The Odeon, Southgate, opened on Wednesday, October 16th, 1935, and was situated on the corner of The Bourne and Tudor Way and seated 1,438 (810 in the stalls and 628 in the circle). It closed on Saturday, September 9th, 1972, but was later bought by a independent company and re-opened as the Capitol on Saturday, December 27th, 1975, first only in the stalls, but later, in 1979, the circle was re-opened. The cinema closed for good on Saturday, January 3rd, 1981 and was demolished in 1982. An office block now occuoies the site.
If this is the interior of the Victoria, they would have had to alter the proscenium considerably to accommodate CinemaScope when it was introduced. Dropping the masking down to have an oblong ribbon of picture across the bottom of the screen would surely not have been right for a first run cinema in the centre of New York.
This photo appears to have been taken around February / March, 1963, shortly before demolition. The clues are the patches of snow that can still be seen on the roof and the pavement following the severe winter of late 1962 / early 1963. I still have the old 35mm film splicer that I picked up out of the rubble there when it was being demolished.
During the time it was open as a cinema from 1912 to 1946, it had quite a few names, including the Moorlands; Palace; Imperial; Super and Globe. The Evening Sentinel newspaper reported on Monday, November 11th, 1929, when it was known as the Super, that the Managing Director of the cinema, one Mr William Hitchen, of Kilnwick, Denby Lane, Heaton Chapel, Stockport, who was also the Managing Director of three other cinemas in Burslem, was convicted and fined £5 (about £150 in today’s money) of allowing his under manager, Mr Sam Ellis and his manager, Clarence Green, to allow their projectionist to leave a boy aged under 16 alone in the projection room while he went elsewhere for a few minutes, effectively leaving the boy in charge of the projectors during the show. The projectionist, who wasn’t named, was sacked over the affair. Under 16 could have meant any age, even a boy of 12 or 10. But if he had been, say, 15, and was still alive today, he’d be 104 by now.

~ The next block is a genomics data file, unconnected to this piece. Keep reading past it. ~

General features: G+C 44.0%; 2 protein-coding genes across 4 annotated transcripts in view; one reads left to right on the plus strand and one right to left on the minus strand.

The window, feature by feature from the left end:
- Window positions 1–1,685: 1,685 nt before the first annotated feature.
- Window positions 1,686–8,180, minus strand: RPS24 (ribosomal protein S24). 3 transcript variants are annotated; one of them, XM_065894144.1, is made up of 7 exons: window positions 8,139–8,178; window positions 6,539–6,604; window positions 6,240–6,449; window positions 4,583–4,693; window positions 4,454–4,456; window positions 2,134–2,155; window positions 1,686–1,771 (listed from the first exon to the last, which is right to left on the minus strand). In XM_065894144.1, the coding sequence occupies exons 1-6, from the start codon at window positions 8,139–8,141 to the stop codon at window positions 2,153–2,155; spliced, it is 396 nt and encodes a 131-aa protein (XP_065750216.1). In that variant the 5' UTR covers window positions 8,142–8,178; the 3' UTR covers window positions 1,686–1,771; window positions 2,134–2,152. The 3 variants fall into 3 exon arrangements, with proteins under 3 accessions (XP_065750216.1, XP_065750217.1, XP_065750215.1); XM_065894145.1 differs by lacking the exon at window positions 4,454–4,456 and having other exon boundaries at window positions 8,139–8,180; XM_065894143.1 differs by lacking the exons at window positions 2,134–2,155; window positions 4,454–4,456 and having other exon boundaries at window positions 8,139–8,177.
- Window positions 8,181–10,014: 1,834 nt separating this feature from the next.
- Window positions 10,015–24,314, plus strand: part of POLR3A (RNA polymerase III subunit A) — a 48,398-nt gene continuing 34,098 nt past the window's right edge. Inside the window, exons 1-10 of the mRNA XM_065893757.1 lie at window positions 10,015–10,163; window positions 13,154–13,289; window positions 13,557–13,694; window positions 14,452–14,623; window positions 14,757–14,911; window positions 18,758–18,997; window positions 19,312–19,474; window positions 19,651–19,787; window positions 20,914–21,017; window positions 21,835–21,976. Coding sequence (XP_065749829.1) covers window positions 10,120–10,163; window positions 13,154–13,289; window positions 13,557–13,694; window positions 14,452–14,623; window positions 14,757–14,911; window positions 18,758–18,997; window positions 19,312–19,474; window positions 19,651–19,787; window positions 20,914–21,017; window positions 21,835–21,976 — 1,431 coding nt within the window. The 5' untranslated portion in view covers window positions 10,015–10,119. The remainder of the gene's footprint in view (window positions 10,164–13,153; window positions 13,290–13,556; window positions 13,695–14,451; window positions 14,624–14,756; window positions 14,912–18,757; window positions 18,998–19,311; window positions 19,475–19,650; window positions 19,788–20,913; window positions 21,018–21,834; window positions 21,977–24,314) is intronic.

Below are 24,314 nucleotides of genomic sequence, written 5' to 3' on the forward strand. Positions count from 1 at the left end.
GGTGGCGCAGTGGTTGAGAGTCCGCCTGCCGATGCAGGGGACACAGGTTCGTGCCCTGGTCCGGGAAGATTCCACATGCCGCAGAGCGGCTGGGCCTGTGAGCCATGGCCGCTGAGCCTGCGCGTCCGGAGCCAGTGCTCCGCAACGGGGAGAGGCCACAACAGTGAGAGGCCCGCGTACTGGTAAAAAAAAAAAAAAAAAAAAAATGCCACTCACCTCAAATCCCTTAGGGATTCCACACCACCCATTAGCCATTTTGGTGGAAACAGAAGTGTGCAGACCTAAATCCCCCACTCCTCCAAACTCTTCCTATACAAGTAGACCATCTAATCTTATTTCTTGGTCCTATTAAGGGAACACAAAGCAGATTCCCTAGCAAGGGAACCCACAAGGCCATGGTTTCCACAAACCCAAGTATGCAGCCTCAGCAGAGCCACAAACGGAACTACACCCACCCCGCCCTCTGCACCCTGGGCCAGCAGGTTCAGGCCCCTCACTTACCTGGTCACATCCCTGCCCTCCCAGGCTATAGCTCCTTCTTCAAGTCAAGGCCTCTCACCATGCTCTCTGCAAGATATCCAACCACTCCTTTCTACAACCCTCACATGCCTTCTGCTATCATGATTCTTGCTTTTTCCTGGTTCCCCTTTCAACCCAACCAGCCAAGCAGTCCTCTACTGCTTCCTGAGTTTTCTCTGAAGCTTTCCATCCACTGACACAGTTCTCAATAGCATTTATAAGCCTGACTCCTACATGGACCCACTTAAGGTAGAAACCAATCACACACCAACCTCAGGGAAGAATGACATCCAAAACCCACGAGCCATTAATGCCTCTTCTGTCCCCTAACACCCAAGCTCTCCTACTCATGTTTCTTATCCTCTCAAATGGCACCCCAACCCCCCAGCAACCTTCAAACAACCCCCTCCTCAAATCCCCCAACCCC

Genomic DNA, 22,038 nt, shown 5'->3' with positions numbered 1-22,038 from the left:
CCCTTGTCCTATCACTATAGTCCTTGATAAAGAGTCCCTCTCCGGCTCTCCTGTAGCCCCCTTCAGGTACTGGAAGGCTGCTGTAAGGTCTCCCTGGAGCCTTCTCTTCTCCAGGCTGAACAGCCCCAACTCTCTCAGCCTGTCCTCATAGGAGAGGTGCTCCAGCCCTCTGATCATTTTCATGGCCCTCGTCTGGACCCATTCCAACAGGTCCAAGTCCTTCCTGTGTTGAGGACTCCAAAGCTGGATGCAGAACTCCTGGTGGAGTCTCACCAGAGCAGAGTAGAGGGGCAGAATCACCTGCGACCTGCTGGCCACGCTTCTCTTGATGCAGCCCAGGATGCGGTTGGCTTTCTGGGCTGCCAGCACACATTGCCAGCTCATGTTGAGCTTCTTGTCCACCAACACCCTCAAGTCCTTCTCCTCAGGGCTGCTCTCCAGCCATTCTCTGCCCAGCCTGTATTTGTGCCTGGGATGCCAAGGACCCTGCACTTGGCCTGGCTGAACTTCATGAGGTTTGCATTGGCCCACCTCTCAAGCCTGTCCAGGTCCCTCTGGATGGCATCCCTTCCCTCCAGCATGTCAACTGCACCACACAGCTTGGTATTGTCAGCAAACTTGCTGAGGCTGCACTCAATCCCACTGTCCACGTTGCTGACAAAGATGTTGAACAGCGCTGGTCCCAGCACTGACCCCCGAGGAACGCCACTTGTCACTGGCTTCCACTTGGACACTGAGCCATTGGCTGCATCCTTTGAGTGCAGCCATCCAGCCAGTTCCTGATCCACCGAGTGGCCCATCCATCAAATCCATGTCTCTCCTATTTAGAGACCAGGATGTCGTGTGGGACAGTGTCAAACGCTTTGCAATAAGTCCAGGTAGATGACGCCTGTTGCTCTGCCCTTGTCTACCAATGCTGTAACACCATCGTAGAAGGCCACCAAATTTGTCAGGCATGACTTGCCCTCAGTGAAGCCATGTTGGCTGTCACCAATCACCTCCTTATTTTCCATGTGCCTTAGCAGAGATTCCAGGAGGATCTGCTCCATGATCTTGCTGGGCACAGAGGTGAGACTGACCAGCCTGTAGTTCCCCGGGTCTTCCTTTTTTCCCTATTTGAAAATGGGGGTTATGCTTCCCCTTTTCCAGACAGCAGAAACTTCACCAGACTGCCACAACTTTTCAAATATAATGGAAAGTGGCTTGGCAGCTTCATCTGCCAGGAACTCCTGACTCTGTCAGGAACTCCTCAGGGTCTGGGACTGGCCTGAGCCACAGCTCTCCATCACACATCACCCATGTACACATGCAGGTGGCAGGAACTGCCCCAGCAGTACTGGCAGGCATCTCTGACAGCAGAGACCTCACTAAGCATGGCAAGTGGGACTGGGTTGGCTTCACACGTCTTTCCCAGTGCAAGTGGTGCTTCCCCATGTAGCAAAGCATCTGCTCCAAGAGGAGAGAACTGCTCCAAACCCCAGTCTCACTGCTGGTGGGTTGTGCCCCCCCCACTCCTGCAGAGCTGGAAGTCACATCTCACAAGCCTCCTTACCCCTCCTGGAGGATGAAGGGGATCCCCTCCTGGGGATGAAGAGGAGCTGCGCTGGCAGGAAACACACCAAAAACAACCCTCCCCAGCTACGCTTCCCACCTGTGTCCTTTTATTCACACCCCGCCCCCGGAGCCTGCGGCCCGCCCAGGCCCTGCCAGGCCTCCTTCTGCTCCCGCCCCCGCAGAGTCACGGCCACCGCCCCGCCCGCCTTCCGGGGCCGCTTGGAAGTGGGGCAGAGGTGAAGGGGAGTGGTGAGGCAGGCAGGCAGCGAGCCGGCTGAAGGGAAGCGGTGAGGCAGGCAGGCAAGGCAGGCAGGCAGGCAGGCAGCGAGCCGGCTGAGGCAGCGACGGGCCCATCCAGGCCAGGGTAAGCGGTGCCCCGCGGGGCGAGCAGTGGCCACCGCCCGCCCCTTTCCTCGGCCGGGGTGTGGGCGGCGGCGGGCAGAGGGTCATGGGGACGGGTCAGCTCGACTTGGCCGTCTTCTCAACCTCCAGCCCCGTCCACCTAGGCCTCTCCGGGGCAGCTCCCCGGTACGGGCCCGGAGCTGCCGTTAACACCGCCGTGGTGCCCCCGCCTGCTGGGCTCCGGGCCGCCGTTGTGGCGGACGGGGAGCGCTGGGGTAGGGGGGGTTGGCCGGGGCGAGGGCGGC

Jupiter Street was also the base for The Potteries Transport and Cinema Supply Company, which, with its fleet of navy blue Thames Trader lorries, delivered films picked up at the film companies in Birmingham to 68 cinemas across South Cheshire and North Staffordshire, as well as picking the films up after the last run and taking them back to Birmingham. When I started work as a projectionist in 1962, this was still a huge undertaking. But gradually, the cinemas closed one after the other and the company no longer had the work to keep the company viable. By the late 1970s, they appear to have gone and were replaced by a white transit van belonging to the Film Transport Service, who delivered films to the by then very small number of cinemas that were still open. Only three or four by that time out of some 35 that once flourished across the area.
The front and interior of the cinema was also filmed for the Children’s Film Foundation feature “Raising The Roof”, filmed in Eastman Colour in 1971, shortly before it closed down.
I have a press photo of child star Ian MacLaine being presented to HRH Princess Margaret at the royal premiere of the Columbia Pictures release “The Boy and The Bridge” on July 22nd, 1959 at the Curzon. Was this the same Curzon that is featured on this page?
If BORN FREE was the last film shown, then the last four programmes on this programme card can’t have been shown.